By MyBaseGuide Staff Member
Being a military psychologist isn’t for the faint of heart; you’re responsible for the mental well-being of our nation’s bravest. Luckily, the military psychologist salary can provide you with impressive pay for your important job. Learn more about what it means to be a military psychologist and how much pay you can expect below.

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An Overview of a Military Psychologist Salary

The pay for a military psychologist can range widely from $53,000 to $140,000 on average. When calculating the mean pay for psychologists across all military branches, the average psychologist in the military makes roughly $80,500 base pay (not including bonuses and other supplemental pay). However, this is only putting it very simply. Military pay works very differently than civilian pay. Across all branches, all job titles get paid the same, and from here, pay only varies due to rank and years of service. So, an Army military psychologist will make the same as a psychologist in the Air Force so long as they’re at the same rank and have roughly the same years in service. The higher your rank and the more time you’ve served, the higher your salary will be. This means that you can expect a starting military psychologist salary a lot lower than the aforementioned $140,000 per year. But as you work your way through the ranks and spend more time in service, you can expect to attain higher pay as you go.

Military Psychologist Job Description

Can you be a psychologist in the military? Yes! A civilian and military psychologist’s job description is the same. A psychologist is in charge of observing and assessing the feelings, behavior, emotions, and thoughts of individuals in order to work with them, provide diagnoses, and help them cope with any mental health hurdles they may be facing. As you likely know, this is vital in the military, especially with an ongoing military mental health epidemic, as well as widespread struggles with mental health in the Veteran community. If you want to be a military clinical psychologist, here’s how they define your work, at least in the Army: “As a Clinical Psychologist, you’ll provide crucial mental health services to Soldiers and their Families. You’ll learn the psychological principles to diagnose, treat, and support patients while directing medical units and conducting vital, life-saving research alongside dedicated colleagues in the U.S. Army Medical Corps.” Since the COVID-19 pandemic, military psychologists and mental health workers have been in short supply, so it’s more important now than ever that those interested join the service and help out their fellow humans.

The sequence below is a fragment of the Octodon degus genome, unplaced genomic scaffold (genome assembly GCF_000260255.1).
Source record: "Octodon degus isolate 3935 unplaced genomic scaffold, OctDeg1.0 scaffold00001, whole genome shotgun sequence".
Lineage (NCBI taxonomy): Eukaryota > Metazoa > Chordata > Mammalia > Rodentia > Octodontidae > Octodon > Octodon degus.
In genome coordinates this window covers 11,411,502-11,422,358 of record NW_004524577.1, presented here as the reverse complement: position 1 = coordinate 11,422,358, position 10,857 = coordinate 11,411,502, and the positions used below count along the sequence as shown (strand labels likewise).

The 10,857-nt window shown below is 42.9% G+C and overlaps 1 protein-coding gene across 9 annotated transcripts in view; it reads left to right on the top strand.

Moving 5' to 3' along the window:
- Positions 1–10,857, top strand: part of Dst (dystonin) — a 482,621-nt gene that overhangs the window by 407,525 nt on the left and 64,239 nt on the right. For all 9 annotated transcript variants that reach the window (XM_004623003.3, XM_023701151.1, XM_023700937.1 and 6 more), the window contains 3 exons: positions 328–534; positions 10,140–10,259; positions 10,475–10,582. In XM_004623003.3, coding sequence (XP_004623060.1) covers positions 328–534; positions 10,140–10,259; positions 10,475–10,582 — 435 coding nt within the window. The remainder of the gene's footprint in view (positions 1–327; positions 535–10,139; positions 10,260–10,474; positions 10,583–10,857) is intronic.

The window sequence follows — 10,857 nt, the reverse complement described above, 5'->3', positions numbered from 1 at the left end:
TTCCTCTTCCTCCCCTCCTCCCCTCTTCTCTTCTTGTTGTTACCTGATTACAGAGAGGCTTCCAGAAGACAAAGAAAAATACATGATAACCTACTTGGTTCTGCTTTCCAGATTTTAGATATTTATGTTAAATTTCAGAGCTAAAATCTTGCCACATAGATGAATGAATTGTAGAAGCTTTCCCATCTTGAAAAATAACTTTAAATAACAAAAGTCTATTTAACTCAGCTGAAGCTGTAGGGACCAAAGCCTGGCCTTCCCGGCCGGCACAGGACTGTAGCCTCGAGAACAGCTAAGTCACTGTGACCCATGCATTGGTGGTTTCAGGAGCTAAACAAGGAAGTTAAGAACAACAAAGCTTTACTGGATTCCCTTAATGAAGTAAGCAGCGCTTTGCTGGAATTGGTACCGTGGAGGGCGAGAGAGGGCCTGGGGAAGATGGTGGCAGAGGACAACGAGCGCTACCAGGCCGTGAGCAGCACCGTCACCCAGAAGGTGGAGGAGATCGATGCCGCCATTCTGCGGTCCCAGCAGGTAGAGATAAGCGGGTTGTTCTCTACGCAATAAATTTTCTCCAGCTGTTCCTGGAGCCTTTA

How To Become a Military Psychologist

Becoming a military psychologist is the same process as it is for any other position in the military. You must meet your chosen branch’s basic health, moral, and fitness standards, pass basic training, and succeed in your branch’s aptitude test. To be a psychologist in the military, you also have to be an officer, meaning you’ll have to attend and graduate officer training school. Requirements for each branch are a bit different. You can visit or call your local recruiting station for more information. Do Military Psychologists Get Deployed? Yes. Like most other positions in the military, a military psychologist can get deployed. No need to worry, though, as it likely won't be in a combat role. During the War in Iraq, many military psychologists were deployed, but according to the national training director of the Navy's psychology internship program, Eric Getka, there were no military psychologist casualties in Afghanistan or Iraq.

Military Psychologist Jobs Serve Our Nation’s Heroes

There are tons of military psychologist jobs out there. It’s a tough position, and there’s a lot of stress on those tasked with maintaining the mental health of America’s troops, but the military psychologist salary and other benefits only serve to enhance the sense of accomplishment you would feel in this position.

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